The news is out there, you've just got to filter, aggregate and share it

    Steve Outing has written a good post about people wanting to upload and share 'news' but not necessarily with news or citizen journalist websites.

    I’ve started to realize that news organizations would be wise to focus less on creating their own citJ platforms and hoping someone will post something, and more on leveraging the social networks where people already are posting news. My previous post about Twitter touches on this; that micro-blogging service contains (amid all the personal fluff) real news that people are witnessing.
    I couldn't agree more. I increasingly see the need for news organisations to get out to where people naturally spend time online - ie talking to friends and colleagues on social networks. That's not only where news companies will find stories, but also where they need to distribute stories.

    Life's busy & the web's huge - it's unreasonable to expect that people will be motivated to come to your website every day to read and post news. Much easier for them to engage with you if they regularly come across you on the interwebs as they go about their daily business.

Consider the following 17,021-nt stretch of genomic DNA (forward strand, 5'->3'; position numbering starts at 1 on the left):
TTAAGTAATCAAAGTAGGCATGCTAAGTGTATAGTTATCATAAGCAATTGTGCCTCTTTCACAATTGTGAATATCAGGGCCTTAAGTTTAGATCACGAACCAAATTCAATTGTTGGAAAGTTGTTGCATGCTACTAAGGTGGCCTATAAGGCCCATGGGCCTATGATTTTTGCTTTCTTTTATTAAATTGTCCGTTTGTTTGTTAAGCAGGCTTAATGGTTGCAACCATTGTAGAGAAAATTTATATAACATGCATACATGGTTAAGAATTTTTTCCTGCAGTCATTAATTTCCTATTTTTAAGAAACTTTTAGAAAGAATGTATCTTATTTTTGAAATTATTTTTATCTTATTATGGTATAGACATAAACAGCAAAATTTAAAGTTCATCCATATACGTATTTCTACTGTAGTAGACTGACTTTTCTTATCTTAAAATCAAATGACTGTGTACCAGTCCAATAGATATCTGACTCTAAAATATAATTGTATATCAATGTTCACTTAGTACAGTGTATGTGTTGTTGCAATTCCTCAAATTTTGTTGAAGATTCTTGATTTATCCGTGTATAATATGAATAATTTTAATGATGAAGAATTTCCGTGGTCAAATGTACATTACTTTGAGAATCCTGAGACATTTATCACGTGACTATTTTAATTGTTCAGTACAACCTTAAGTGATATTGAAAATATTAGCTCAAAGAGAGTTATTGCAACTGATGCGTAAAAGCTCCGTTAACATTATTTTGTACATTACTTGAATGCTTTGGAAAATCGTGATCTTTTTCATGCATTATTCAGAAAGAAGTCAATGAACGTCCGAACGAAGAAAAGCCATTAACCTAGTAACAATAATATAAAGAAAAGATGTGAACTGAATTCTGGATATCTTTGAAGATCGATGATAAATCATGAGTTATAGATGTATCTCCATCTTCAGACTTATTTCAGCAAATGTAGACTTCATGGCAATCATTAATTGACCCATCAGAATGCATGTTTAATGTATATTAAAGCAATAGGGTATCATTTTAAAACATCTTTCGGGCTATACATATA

As Steve says, there's no question that people are increasingly comfortable with spontaneously sharing their lives online - it's just a case of being able to filter out the 'what I had for breakfast' posts from the 'wow, I just videoed a tornado outside my kitchen window' posts and aggregating and sharing those that meet the needs of news audiences.

    Monday, August 18, 2008

    SlideShare is a treasure trove

    I've been mining a bit lately - mostly looking at journalism & news related slide shows but now and then dipping in elsewhere. Can't recommend it highly enough as a source of ideas and inspiration, especially if you've got a presentation to do anytime soon.

    Here's a couple worth a look at:

    New architecture of media
    View SlideShare presentation or Upload your own. (tags: cuny jschool)

    The Evolution of Web 3.0
    View SlideShare presentation or Upload your own. (tags: iptv mobile)

    Sunday, August 17, 2008

    Wellington journalism students get with the programme

    I've been meaning for a while to point to It's a Wellington-based news site showcasing the work of Whitireia Polytech journalism students under the watchful eye of Jim Tucker.